Friday, September 5, 2008

Pushing the Boundaries of Reality by Angelia Sparrow

The fusion of hardware and wetware, which began in the late twentieth century, reached its art form in the early twenty-second. Cyberspace, long the playground of anyone with a computer, now became accessible at a mere thought--no more clumsy keyboards or virtual reality visors--to anyone with the ready cash for a jack and a running program. Many of the technocrati logged out only to tend to their bodies' most pressing needs. Anyone could get around the forty-hour safety limit with a little thought.

Ariel benEzra, CEO of LedaTech, turned the small case containing the newest program over in his hands. It was meant to take the virtual reality a step farther, into true reality. His long fingers turned it over one more time, as if tantalizing himself. He caught a glimpse of himself in the mirror by the door and noticed he was smiling, full mouth curving up over very white teeth. Oh yes, this little piece of technology was going to change everything, for Leda and for him.

Zara Broine's running program was state of the art and fully integrated in all senses. As with most programs, it created a street scene of her desiring, translating the bits and bytes into images the human brain could more easily process. Right now, she moved through the crowd on her way to the great cathedral, the Church of Christ, Programmer. Her sable cloak fell only to her knees, keeping the fur from the cobbled street. Her black silk gown, embroidered in all shades of green from peridot to emerald, fluttered about her ankles as she pressed through, listening to the bell peal out the call to worship. A silver cross, haloed with an antique circuit chip, gleamed on the dark bosom of her dress.

Zara might have scandalized seven generations of atheistic ancestors, but the Technomancer looked perfectly at home in the great gloomy virtual gothic cathedral. Her own brother mocked her belief. She found him easy enough to ignore now. She listened quietly, making all the correct responses.

"In the name of the Artificer, Programmer, and Debugger, go in peace." The priest blessed the congregation, making the Sign of the Monitor and Cross.

"And all the people said, 'Amen,'" they responded, crossing themselves with a square added in.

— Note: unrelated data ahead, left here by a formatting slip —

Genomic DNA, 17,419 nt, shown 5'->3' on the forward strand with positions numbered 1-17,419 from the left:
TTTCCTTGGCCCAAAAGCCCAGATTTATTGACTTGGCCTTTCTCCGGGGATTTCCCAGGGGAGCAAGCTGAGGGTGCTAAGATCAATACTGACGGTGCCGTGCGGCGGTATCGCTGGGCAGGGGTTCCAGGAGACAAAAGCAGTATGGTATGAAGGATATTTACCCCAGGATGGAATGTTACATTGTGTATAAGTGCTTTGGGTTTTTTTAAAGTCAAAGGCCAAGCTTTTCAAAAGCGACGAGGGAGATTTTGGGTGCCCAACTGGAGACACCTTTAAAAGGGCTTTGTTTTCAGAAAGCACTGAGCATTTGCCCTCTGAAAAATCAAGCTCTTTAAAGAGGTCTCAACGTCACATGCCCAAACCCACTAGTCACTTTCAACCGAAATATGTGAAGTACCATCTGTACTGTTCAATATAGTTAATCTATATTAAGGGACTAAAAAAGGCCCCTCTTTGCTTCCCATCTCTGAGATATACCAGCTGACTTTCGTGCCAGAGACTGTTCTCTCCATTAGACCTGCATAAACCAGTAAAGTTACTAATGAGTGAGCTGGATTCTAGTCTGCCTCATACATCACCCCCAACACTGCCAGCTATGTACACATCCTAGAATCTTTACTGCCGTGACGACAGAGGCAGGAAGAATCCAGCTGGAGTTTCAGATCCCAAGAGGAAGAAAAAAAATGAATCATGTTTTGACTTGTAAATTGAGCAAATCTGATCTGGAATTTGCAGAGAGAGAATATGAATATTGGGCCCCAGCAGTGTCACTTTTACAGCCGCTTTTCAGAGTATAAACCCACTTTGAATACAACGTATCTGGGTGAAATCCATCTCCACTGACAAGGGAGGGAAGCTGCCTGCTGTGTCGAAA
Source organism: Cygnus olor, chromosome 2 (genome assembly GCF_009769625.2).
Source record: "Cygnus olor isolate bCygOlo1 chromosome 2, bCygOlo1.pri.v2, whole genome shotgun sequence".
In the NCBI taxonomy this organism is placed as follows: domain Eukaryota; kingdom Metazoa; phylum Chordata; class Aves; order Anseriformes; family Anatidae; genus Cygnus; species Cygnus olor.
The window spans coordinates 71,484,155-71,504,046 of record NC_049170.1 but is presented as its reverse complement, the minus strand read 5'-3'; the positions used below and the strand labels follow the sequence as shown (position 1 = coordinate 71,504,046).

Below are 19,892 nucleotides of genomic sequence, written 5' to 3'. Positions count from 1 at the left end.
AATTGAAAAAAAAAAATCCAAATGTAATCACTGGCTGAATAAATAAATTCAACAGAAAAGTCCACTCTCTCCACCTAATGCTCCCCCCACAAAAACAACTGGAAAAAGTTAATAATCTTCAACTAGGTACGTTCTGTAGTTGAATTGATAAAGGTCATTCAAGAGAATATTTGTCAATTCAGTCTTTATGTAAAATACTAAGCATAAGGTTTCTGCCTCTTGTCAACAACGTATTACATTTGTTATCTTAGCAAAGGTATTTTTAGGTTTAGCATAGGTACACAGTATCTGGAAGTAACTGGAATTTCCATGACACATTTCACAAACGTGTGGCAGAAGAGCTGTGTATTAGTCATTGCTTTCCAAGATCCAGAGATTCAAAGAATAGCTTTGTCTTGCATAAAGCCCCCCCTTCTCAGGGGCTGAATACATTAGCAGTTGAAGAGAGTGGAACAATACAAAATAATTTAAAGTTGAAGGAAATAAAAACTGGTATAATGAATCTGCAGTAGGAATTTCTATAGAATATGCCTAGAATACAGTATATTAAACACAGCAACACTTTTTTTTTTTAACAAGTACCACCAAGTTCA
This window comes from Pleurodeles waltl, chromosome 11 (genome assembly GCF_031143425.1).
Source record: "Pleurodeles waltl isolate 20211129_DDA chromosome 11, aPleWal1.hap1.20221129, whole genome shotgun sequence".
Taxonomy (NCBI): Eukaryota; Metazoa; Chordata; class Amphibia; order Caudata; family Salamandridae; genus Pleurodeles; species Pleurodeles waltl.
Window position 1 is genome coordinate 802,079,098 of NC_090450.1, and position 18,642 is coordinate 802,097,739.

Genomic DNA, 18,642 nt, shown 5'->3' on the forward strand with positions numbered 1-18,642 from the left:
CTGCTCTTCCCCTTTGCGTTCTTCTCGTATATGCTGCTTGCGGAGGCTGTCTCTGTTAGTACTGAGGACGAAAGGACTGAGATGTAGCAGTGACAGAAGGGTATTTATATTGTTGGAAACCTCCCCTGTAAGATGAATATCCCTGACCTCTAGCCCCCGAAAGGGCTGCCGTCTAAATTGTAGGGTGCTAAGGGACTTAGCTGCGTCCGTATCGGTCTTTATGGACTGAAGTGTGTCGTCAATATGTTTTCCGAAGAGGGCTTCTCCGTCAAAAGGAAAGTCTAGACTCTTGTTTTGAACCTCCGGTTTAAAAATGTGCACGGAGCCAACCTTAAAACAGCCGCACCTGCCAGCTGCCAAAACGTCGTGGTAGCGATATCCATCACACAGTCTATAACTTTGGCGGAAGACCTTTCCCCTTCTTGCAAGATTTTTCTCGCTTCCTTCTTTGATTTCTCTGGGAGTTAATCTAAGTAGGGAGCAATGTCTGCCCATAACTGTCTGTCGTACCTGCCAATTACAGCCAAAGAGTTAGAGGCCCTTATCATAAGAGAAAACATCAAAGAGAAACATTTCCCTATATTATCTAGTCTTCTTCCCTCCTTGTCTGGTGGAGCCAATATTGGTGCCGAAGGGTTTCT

Technomancer rose smoothly from her seat in the virtual cathedral. She moved out into her perception of the Net: a faux-medieval village scene of thatched huts and street markets. In the distance, she could see castles and towers and cathedral spires that marked major corporations and public services.

The congregants milled around her. Her program let her see them as their avatars, but dressed them to fit her reality. This made for oddities like the anthropomorphic lion in a houppeland and a tattooed Maori warrior in hose and folly bells. She took in the street for a minute and then planned her travel.

Technomancer made the jump to her fortress, an instantaneous translation between net-coordinates. She smiled at her reflection in the seamless obsidian wall of the tower.

Intrusion Countermeasures, ice in common parlance, sounded a warning beginning a data point away from the structure. More aggressive ice, including a couple of pieces that could flatline the best hacker, arrayed itself nearer the tower.

Technomancer herself gave off proper recognition codes and frequencies, so the forest of thorns parted for her and the drawbridge lowered to let her cross the alligator-filled moat. The red-hot iron caltrops scurried off on their newly animated legs, letting her pass. A door appeared for her, swinging open in the glass wall of the tower.

She puttered about the tower for a time, replacing a damaged section of the thorn coding where some cowboy had tried breaking in on a dare. She had ice that could kill and maim, and all the runners past their third run knew the Technomancer's Tower held nothing of value. But some always had to learn the hard way.